Emotional involvement/overinvolvement in the relatives of patients with bipolar disorder Public Deposited

Downloadable Content

Download PDF
Last Modified
  • March 20, 2019
Creator
  • Fredman, Steffany Jane
    • Affiliation: College of Arts and Sciences, Department of Psychology and Neuroscience
Abstract
  • Emotional overinvolvement (EOI), the tendency of a psychiatric patient’s relative to display intrusiveness, excessive self-sacrifice, or an exaggerated emotional response to the patient, has typically been assessed using the Camberwell Family Interview (CFI). The CFI is conducted in the patient’s absence and combines all three elements into a single, global score. Fredman, Chambless, and Steketee (2004) addressed this limitation by creating an observational coding system that provides separate ratings for each of these behaviors, as observed from direct patient-relative interactions. The current study further refines Fredman et al.’s coding system by differentiating between appropriate and inappropriate displays of emotional involvement. The adapted coding system was applied to a sample of 115 patients with bipolar disorder who had completed pretreatment patient-relative problem-solving interactions prior to entering a family-based psychosocial intervention program for bipolar disorder. Results supported the new measure’s reliability and construct validity and demonstrated the predictive validity of the interactional ratings but not the CFI EOI score. Specifically, in the absence of treatment, low levels of observed inappropriate self-sacrifice and inappropriate emotional response predicted improved outcome for manic symptoms, whereas moderate and high levels of observed inappropriate self-sacrifice and emotional response predicted poor outcomes for manic symptoms. In addition, low and moderate levels of observed appropriate self-sacrifice predicted poor outcome for depressive symptoms, whereas high levels of appropriate self-sacrifice predicted improved outcome for depressive symptoms. Patients receiving family-based treatment demonstrated improvements in mania and depression regardless of relatives’ levels of emotional involvement. Findings are discussed in light of the family environment of bipolar disorder and the potential utility of this methodology to investigate the family environment of other forms of psychopathology.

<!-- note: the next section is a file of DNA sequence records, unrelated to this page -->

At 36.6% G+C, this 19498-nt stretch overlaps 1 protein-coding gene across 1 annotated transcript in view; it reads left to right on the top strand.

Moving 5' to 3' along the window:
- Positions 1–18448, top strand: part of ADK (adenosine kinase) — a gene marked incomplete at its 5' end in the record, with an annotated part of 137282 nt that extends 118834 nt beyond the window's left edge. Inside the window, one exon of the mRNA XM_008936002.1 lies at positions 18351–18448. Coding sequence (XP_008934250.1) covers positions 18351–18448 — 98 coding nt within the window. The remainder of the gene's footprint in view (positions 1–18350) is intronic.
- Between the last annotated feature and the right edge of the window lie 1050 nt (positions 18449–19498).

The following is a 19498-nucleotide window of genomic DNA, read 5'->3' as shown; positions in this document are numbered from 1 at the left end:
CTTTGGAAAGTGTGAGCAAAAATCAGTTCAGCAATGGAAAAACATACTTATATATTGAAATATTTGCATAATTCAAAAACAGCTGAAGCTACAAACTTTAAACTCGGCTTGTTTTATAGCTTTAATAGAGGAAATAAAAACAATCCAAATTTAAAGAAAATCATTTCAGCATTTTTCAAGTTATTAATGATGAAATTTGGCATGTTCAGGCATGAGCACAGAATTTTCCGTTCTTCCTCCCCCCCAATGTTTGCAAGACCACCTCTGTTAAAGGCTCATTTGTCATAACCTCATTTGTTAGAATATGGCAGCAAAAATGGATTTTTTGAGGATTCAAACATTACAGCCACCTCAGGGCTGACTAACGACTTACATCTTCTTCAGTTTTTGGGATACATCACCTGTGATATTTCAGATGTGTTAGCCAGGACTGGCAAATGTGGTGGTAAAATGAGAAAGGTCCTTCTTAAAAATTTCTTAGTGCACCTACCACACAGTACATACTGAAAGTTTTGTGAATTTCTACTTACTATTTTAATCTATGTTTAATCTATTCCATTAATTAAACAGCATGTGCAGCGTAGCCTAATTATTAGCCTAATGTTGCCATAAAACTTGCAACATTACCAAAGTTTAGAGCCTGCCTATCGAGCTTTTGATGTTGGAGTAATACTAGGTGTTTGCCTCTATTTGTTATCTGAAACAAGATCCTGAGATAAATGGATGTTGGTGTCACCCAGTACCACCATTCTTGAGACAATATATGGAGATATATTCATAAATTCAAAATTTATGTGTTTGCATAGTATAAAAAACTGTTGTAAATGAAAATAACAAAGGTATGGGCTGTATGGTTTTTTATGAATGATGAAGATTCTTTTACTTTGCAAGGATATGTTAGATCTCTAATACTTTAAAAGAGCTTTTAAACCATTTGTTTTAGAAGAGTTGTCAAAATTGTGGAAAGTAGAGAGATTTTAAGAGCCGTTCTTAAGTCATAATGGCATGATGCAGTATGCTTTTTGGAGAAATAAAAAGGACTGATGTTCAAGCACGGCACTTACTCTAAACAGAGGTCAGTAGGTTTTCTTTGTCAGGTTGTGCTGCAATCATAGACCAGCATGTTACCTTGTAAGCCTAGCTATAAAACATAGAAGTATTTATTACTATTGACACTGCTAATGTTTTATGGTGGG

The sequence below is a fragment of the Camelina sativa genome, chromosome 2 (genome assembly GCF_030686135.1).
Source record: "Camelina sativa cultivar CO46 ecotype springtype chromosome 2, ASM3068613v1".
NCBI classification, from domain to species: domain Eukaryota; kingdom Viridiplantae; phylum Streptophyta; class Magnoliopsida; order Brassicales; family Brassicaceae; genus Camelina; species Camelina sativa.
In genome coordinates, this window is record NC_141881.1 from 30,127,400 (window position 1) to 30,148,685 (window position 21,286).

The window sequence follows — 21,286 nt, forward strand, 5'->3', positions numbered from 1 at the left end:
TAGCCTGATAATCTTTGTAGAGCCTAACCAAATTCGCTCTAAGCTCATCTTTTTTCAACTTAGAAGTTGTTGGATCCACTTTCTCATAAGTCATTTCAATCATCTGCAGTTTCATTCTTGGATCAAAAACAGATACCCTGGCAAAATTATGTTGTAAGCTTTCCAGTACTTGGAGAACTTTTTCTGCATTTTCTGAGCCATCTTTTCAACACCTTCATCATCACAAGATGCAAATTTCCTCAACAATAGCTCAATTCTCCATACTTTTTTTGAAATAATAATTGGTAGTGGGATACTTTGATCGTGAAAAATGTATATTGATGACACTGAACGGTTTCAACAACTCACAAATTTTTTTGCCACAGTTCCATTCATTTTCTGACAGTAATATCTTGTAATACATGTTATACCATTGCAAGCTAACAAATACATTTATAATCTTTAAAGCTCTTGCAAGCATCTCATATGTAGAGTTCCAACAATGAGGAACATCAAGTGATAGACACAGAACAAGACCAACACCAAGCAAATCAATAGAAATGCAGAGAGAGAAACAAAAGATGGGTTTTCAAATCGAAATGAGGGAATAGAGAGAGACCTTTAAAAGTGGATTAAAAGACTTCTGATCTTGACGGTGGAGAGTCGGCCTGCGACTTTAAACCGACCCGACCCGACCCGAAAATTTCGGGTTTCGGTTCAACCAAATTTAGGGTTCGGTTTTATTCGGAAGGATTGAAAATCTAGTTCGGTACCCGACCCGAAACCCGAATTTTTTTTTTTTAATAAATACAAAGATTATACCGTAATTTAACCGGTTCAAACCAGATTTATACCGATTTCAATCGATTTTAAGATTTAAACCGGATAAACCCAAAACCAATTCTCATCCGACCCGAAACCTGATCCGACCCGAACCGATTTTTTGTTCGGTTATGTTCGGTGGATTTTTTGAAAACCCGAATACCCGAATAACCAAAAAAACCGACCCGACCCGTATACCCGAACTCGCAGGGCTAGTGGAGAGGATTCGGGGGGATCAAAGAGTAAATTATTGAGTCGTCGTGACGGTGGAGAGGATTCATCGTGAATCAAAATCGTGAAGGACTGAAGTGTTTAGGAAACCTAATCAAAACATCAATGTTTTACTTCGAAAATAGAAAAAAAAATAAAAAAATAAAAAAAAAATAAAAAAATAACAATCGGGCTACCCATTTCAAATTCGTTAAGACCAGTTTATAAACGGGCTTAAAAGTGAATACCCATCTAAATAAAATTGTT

Date of publication
DOI
Resource type
Rights statement
  • In Copyright
Advisor
  • Baucom, Donald
Language
Access
  • Open access
Parents:

This work has no parents.

Items